Talk:Okada and Daiichi

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Waltax attribution

I don't think there's any doubt that all the postwar Waltax models came from Daiichi. (The questions are: What were Okada, Walz, and Daiichi, and how were they interrelated?) -- Hoary 20:25, 27 May 2006 (EDT)

I have not yet seen a definitive proof, such as an ad or a Daiichi marking on a Waltax, while I have already seen a good proportion of postwar Waltax (with top housing) wearing Okako markings. (McKeown illustrates the Daiichi Waltax with a camera wearing a "Waltax Okako" logo and with another marked OKAKO in big letters on the shutter plate, so I was not particularly convinced.) If you have seen some definitive proof, such as an ad by Daiichi marketing the Waltax, please tell me. What is sure is that the Zenobia and postwar Waltax are essentially the same camera. But this is only the beginning and I have not researched too far for the moment. --Rebollo fr 06:51, 28 May 2006 (EDT)
I was busily scanning ads for the Waltax a short time ago (guess why!), and sure enough they don't mention Daiichi. Instead, they name the sales company, 東洋写真機材. So it's certain that Daiichi didn't market the cameras (at least within Japan); the question is of which company supplied them to 東洋写真. Okada can't have simply turned into Daiichi, because of the Walz complication: on p. 75 of The History of the Japanese Camera (a handsome book published in the US in 1991, very well informed but alas not without misprints), we read: "Okada Kogaku, later Daiichi Optical, made the Waltax Senior...." We read on p. 104 that Waltz (sic) went bankrupt in April 1961, suggesting something about the end of the company; unfortunately nothing is written about its beginning. -- Hoary 08:54, 28 May 2006 (EDT)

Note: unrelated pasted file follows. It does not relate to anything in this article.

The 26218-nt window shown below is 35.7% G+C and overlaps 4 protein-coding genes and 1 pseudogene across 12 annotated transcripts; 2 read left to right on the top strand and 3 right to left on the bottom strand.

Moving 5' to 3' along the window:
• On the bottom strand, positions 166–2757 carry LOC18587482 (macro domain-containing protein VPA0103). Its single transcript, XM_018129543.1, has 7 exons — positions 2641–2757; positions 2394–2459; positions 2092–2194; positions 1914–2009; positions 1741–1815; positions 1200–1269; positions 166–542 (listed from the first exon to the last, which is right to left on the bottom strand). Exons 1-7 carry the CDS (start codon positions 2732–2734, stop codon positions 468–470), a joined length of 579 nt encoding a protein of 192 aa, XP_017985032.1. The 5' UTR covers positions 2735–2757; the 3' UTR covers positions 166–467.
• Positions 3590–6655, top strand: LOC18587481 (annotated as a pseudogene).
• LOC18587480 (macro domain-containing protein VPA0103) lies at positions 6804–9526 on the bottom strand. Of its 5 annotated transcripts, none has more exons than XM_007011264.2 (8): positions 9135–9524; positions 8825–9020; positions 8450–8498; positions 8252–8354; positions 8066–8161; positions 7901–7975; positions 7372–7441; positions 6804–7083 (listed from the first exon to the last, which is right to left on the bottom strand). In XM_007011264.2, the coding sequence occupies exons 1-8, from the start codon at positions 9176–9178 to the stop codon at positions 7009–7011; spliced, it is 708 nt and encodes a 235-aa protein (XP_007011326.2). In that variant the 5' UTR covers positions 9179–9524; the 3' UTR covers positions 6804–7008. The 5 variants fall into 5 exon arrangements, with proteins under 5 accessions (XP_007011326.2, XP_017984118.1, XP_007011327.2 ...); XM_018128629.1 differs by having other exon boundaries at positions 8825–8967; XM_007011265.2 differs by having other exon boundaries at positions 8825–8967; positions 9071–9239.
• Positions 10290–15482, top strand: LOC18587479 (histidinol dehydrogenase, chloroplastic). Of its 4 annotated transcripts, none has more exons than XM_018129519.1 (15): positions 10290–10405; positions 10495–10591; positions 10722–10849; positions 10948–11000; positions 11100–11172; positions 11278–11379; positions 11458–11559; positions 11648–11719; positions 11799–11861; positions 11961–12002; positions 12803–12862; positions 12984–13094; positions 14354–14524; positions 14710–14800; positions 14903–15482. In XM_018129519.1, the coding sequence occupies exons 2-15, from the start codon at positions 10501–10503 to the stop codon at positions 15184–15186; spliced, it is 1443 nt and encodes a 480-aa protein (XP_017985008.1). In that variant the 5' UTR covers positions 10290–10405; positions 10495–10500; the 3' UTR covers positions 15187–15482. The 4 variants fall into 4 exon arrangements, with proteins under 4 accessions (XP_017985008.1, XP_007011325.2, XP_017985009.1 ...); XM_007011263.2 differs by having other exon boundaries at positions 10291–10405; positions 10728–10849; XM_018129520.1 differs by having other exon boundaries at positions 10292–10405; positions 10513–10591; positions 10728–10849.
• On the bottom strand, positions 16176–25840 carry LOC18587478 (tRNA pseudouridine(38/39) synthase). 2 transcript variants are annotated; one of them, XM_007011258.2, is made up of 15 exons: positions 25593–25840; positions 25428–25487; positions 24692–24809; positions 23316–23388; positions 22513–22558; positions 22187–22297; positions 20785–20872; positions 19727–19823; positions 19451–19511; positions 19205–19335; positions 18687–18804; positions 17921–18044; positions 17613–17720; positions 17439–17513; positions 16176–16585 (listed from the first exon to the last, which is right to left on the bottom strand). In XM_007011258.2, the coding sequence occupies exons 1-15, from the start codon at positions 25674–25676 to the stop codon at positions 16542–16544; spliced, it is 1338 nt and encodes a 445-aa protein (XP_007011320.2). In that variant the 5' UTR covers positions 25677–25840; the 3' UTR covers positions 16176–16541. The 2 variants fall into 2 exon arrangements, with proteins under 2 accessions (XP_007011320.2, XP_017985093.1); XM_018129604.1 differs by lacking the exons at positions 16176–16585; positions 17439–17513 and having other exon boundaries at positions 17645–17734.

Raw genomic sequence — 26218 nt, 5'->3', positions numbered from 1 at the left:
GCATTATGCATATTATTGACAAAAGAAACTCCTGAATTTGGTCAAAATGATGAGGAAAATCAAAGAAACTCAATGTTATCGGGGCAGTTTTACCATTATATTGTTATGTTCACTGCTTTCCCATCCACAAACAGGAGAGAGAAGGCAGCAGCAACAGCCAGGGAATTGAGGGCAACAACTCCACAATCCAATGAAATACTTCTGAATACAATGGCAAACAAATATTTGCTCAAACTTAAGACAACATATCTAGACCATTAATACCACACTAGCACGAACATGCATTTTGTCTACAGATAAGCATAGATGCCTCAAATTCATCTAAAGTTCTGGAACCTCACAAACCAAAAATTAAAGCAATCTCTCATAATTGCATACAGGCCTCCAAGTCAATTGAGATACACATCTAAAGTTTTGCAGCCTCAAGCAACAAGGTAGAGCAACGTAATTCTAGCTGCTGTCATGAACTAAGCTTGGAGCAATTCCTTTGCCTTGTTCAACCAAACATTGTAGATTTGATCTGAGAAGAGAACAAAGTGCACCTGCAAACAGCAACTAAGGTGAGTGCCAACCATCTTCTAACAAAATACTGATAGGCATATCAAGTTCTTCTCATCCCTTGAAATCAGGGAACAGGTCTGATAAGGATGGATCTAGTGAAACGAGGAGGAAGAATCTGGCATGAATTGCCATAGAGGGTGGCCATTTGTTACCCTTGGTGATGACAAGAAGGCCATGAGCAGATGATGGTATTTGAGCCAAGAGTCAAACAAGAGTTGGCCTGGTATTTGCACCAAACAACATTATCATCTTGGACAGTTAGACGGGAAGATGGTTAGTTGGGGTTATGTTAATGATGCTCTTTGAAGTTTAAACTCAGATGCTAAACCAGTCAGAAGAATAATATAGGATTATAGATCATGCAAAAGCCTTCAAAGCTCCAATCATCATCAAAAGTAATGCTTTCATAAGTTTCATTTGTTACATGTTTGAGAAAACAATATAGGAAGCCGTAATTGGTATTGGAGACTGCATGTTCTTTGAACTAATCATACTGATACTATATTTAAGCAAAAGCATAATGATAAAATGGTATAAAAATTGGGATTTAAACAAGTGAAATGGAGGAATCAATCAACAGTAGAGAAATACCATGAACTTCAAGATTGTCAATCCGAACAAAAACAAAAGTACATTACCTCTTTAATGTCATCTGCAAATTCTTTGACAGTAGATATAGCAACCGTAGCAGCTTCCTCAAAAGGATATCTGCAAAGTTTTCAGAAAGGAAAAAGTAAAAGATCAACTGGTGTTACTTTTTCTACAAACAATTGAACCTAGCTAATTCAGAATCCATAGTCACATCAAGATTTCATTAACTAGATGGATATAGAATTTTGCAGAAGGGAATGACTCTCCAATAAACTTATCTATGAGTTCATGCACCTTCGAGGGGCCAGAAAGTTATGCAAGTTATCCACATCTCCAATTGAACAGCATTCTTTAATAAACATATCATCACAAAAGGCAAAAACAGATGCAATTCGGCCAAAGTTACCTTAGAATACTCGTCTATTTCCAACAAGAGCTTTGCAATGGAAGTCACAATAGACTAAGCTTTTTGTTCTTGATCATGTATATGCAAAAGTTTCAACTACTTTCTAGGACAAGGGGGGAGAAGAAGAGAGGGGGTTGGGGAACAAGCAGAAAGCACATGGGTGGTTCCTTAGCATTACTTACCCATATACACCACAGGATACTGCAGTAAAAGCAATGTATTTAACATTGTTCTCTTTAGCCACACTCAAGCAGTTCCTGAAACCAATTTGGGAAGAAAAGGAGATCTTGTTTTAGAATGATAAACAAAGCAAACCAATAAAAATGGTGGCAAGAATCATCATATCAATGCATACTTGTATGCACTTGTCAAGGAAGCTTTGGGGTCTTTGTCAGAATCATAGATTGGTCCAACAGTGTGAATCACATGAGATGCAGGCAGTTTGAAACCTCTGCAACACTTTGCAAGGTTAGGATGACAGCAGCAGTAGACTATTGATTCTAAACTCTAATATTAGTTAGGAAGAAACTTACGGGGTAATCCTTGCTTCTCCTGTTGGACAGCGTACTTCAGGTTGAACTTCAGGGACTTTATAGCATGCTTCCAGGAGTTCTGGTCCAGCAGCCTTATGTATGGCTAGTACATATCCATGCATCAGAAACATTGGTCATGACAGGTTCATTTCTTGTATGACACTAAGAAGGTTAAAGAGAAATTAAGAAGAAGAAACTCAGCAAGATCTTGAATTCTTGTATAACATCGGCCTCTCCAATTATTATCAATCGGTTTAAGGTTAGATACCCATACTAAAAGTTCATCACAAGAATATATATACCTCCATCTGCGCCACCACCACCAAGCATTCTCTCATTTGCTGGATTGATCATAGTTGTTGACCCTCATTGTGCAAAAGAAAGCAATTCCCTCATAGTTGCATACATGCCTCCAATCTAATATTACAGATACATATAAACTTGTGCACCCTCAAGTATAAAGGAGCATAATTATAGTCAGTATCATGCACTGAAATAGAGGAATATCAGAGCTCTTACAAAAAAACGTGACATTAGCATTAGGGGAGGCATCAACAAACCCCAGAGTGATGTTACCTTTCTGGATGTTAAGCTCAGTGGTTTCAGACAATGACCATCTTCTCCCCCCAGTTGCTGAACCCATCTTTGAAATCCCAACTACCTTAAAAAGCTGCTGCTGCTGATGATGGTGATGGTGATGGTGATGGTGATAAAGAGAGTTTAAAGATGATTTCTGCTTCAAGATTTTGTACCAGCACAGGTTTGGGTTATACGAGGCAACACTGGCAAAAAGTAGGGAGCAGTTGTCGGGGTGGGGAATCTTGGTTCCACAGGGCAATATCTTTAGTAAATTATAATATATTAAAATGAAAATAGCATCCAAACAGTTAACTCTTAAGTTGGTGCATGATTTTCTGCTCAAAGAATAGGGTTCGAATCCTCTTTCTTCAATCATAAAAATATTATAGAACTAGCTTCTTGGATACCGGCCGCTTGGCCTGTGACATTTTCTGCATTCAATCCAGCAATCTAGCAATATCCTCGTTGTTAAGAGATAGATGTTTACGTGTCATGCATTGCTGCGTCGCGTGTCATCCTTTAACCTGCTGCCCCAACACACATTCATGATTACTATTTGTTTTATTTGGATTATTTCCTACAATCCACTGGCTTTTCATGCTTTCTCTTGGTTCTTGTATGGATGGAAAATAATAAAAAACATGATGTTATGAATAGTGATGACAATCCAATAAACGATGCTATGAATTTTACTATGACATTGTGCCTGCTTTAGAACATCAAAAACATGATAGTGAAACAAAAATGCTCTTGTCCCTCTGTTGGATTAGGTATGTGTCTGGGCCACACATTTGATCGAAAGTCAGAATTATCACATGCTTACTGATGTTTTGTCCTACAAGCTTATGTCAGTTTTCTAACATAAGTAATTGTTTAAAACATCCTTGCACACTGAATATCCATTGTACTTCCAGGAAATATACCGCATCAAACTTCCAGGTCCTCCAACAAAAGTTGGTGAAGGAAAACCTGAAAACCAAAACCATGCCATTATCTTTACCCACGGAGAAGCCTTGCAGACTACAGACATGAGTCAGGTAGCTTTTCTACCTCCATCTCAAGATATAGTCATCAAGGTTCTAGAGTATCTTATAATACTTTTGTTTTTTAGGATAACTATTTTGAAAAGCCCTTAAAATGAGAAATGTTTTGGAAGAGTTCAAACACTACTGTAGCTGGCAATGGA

There is the additional complication of the Daiichi Kikō 第一機工 company, maybe unrelated to the postwar Daiichi Kōgaku. All this is very intricate, and needs more work. I have added in the Walz page a mention of the bankruptcy date, could you please add the full reference of the book in the sources. --Rebollo fr 09:21, 28 May 2006 (EDT)
You're raising some excellent points. Sorry, right now I can't comment. Still, I've added the reference. Incidentally, I first heard of this book very recently, and quickly and cheaply located a copy via ABE. (I also got The Evolution of the Japanese Camera, which isn't bad but is nowhere near as good as, and is rendered unnecessary by, this History.) -- Hoary 11:35, 28 May 2006 (EDT)
Thank you for this reference, I will try to locate one myself. I am also trying to locate a copy of your book of ads, but I can't find it anywhere. By the way, thank you for the scanning effort! --Rebollo fr 12:35, 28 May 2006 (EDT)

Some comments

In the page: "There was surely some reason to change the brand names of the camera, lens and shutter all at once."

"A change of brand name of the shutter could easily mean a change of shutter, and as we know companies were frequently changing their choice of shutters at around that time - often simply because of trouble ensuring supplies of shutters": SGML comment added by Hoary on June 26, 2006.

Sure. But in this case we see all three changes almost simultaneously, with no change in the specifications. The camera name changes from Waltax to Zenobia and all the Okako markings disappear (they are confirmed by wartime ads to have been used as an acronym of Okada Kogaku: 岡光 or オカコー). Exactly at the same time the lens name is changed from Kolex to Hesper, with the same focal length, aperture and number of elements. The shutter name changes a little bit earlier, from Dabit-Super to D.O.C.-Rapid, with no change in the specs, externally exactly the same. Usually a shutter change is noticeable by small details like the position of the winding lever or other subtle changes, here only the marking differs, as far as I can tell from pictures.
It looks like a company selling its designs without selling the trademarks, or a company losing the right to use its brand names. An early Zenobia ad even states that it is an improved version of the Waltax, probably to reassure the customers.
--Rebollo fr 20:54, 25 June 2006 (EDT)